[concurrency-interest] Language extensions for java.util.concurrent?

Jeremy Manson jmanson at cs.purdue.edu
Fri Nov 11 11:02:55 EST 2005


Doug Lea wrote:
> This is getting increasingly removed from the usual concurrency-interest
> topics, but ...

It's concurrent, isn't it? ;)

> Jeremy Manson wrote:
> 
>>   Given that, the goal is (or should be) to create a set of tools that 
>> are both comprehensible and usable in a broad range of contexts.
> 
> So, to provide transactional alternatives/complements to locking, you'd
> want to support lightweight language-based constructions that mirror the
> cases in which database-style transactions tend to work best:
>   1. They contain well-defined read-sets and write-sets
>   2. They do not contain side-effecting actions or IO
>   3. They do not contain nested transactions (or only limited forms)
>   4. They are short.
> 
> It's a challenge to come up with a combination of syntax and APIs
> that captures this well. I do think that this is the right challenge to
> undertake though, rather than for example allowing arbitrary "atomic {}"
> blocks that just so  happen to be well-behaved when constrained in the
> above ways that you can't enforce or even check.

My point was that atomic blocks are only one tool in the concurrent 
programmer's toolbox, not that atomic blocks are applicable in every 
context.  Sorry if that was unclear from the message.  It bothers me 
when people try to sell atomic blocks as a panacea.

As far as the specific challenges - well, as I said in my first message, 
I elided lots of detail.  I agree that these are several of the obvious 
challenges / limitations when developing effective atomic sections for a 
programming language.

Chris Purcell took issue with 3, which he says are usually supported:

 >   3. They do not contain nested transactions (or only limited forms)

If there are going to be atomics in use in libraries, it becomes pretty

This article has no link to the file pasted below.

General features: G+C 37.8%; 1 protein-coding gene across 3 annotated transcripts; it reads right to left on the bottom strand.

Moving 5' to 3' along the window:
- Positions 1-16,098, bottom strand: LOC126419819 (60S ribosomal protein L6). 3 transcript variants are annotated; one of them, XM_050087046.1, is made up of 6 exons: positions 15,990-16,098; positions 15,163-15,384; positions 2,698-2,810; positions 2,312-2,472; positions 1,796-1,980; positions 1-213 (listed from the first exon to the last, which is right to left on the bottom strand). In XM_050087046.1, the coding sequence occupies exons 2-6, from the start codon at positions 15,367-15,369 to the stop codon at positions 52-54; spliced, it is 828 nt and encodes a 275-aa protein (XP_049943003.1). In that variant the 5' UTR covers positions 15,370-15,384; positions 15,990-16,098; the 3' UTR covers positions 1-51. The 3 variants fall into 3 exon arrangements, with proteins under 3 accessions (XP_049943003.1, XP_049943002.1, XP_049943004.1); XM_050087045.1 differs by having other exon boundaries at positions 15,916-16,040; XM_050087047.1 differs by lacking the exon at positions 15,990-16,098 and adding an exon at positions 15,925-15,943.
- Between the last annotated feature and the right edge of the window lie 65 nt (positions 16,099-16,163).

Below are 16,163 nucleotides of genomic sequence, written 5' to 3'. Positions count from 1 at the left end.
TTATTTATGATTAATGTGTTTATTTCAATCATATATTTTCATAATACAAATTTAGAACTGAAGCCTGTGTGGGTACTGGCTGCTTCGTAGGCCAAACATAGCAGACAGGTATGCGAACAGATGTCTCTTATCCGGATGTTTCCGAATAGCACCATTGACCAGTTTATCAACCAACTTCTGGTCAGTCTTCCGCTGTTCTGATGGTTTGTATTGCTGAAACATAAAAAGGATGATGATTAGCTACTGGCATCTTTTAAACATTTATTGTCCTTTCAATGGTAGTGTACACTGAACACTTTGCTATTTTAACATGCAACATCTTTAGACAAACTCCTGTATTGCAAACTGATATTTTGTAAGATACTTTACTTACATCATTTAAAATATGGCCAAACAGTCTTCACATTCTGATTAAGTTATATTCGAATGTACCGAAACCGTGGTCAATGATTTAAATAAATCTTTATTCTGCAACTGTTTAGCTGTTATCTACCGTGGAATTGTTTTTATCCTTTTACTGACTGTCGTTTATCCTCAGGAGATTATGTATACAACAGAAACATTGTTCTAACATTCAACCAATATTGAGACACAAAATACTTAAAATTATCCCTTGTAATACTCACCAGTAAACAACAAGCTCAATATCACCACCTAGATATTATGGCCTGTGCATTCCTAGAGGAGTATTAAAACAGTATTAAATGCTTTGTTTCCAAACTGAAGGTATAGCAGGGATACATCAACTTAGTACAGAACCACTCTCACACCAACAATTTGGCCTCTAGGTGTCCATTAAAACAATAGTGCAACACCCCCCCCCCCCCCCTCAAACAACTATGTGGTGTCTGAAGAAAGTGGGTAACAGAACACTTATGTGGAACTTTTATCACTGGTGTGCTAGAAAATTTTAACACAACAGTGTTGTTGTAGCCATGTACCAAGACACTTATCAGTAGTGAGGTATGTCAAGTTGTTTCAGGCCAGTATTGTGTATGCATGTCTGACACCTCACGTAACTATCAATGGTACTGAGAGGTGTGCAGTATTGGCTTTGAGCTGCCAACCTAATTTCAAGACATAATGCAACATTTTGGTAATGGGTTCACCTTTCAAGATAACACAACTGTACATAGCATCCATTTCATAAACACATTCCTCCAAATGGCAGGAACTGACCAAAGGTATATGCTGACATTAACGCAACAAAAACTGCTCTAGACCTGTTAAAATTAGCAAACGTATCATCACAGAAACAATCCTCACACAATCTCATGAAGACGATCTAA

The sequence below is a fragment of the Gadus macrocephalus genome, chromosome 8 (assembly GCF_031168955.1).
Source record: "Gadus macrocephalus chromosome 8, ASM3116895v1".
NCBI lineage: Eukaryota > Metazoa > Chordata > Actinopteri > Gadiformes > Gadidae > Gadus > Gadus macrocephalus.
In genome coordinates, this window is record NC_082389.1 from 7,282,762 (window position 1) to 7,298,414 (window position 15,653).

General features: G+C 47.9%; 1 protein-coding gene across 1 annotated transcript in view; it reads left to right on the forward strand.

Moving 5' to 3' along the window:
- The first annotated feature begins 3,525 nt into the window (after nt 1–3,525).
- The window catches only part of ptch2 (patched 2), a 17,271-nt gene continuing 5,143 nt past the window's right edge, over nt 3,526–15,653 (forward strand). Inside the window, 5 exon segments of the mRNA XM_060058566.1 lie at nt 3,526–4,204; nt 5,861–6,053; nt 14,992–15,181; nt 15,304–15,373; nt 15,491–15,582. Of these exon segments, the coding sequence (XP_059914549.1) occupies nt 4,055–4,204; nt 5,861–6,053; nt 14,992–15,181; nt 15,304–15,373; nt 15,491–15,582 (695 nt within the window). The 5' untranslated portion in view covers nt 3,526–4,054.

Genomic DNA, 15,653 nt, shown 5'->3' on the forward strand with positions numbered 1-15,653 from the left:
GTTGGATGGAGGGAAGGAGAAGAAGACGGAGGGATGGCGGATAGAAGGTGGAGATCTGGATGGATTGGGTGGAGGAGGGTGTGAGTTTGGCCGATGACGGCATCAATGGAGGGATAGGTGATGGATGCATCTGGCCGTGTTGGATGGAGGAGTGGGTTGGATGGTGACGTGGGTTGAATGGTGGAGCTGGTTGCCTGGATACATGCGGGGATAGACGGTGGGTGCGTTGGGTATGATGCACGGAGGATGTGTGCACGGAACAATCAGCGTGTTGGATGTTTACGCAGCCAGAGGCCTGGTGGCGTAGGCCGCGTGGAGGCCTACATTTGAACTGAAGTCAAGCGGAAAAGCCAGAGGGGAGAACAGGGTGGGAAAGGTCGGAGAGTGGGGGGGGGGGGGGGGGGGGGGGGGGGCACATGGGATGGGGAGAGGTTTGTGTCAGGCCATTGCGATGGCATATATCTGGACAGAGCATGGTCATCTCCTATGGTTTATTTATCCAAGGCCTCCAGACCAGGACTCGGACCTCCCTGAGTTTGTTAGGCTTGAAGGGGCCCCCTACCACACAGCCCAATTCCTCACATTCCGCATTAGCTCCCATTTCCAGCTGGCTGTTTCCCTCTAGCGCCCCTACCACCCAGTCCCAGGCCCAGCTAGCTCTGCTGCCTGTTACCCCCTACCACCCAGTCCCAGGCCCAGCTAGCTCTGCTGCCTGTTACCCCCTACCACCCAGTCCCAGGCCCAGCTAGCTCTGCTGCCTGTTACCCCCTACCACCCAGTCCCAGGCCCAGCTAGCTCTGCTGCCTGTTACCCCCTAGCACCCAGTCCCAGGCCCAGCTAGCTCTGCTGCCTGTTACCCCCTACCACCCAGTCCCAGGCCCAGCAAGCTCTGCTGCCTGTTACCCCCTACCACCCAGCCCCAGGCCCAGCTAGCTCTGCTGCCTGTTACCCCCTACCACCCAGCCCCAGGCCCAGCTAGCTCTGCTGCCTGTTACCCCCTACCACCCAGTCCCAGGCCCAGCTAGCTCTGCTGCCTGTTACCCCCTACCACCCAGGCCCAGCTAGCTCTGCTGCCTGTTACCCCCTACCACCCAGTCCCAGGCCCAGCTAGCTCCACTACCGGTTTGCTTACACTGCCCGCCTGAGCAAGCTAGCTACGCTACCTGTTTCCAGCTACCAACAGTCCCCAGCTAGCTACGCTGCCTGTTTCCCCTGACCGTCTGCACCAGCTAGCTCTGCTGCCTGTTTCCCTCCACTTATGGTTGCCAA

important to support nested ones.   From my point of view, support for 
nested transactions depends on what you expect them to do.  Their 
semantics can get arbitrarily hairy.  IMO, it is better to keep them 
simple where they occur (by making them reentrant, for example, in the 
same way as synchronized blocks).

We could exchange messages for months on all four points, though, so it 
might be better not to get too deeply into this.


>> JSRs 133 and 166 do this well, but I would still argue that creating 
>> (say) non-blocking data structures requires serious concurrency jujitsu. 
> 
> The main jujitsu is in inventing useful/efficient data-structures that
> require only single-location compareAndSet.

I agree with this; it was, effectively, my point.  Structuring 
algorithms around this is extremely tricky, as you know.

> Until hardware can provide
> multi-location transactional updates (coincidentally, in the same sense
> as that above :-), and maybe even afterwards, these pointwise
> solutions that take a lot of effort to devise and implement
> correctly are likely to remain best choices.

It may, in fact, take hardware support before atomic sections are useful 
to a broad audience.  As for afterwards - well, if you have it, it makes 
sense to be able to use it.

However, I think it is possible to use atomic sections in the meantime 
for platforms for which you have well-understood constraints that make 
it possible to implement them.  Cooperative systems / user-level thread 
systems make implementation of atomic blocks a bit easier and more 
sensible, for obvious reasons.  But then we are straying away from pure 
Java...

> But, in the same sense that you don't want application programmers to
> bother re-implementing tricky non-concurrent data structures like
> red-black trees, but instead use standardized APIs like TreeMap, I think
> the most promising focus here is in identifying useful
> concurrency-related APIs and providing the best implementations we can
> come up with. Which just so happens to be the mission of JSR166 and its
> follow-ons :-) And co-exists with longer-term goals like those above of
> making  transactional forms more usable and useful for other kinds of
> usages.

I wouldn't disagree.  Obviously, your first line of resort should be to 
see if there is an existing library that will fill your needs.  JSR-166 
provides an excellent array of tools.

It is very easy to get carried away with shoving concurrency extensions 
into the language.  I can think of several languages that suffer from 
this problem.  There is a tendency to shoehorn in every feature that the 
designer thinks is cool.  But I would say that in this case that there 
is a hole in what the language provides (which is the ability to do 
multi-location transactional updates).

					Jeremy


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